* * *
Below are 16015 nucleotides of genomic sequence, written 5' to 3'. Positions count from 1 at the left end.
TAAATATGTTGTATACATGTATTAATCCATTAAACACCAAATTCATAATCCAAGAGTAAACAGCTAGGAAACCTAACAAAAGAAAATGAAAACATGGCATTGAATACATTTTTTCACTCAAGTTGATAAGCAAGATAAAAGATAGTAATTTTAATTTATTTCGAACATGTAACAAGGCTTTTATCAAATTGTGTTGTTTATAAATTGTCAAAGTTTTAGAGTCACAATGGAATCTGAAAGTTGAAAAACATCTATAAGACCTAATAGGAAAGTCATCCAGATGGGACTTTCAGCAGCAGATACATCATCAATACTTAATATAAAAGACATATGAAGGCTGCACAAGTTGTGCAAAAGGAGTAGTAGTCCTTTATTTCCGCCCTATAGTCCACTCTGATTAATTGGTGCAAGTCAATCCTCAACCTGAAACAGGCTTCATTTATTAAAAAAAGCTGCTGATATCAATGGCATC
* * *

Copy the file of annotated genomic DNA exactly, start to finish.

Below are 16015 nucleotides of genomic sequence, written 5' to 3'. Positions count from 1 at the left end.
TAAATATGTTGTATACATGTATTAATCCATTAAACACCAAATTCATAATCCAAGAGTAAACAGCTAGGAAACCTAACAAAAGAAAATGAAAACATGGCATTGAATACATTTTTTCACTCAAGTTGATAAGCAAGATAAAAGATAGTAATTTTAATTTATTTCGAACATGTAACAAGGCTTTTATCAAATTGTGTTGTTTATAAATTGTCAAAGTTTTAGAGTCACAATGGAATCTGAAAGTTGAAAAACATCTATAAGACCTAATAGGAAAGTCATCCAGATGGGACTTTCAGCAGCAGATACATCATCAATACTTAATATAAAAGACATATGAAGGCTGCACAAGTTGTGCAAAAGGAGTAGTAGTCCTTTATTTCCGCCCTATAGTCCACTCTGATTAATTGGTGCAAGTCAATCCTCAACCTGAAACAGGCTTCATTTATTAAAAAAAGCTGCTGATATCAATGGCATC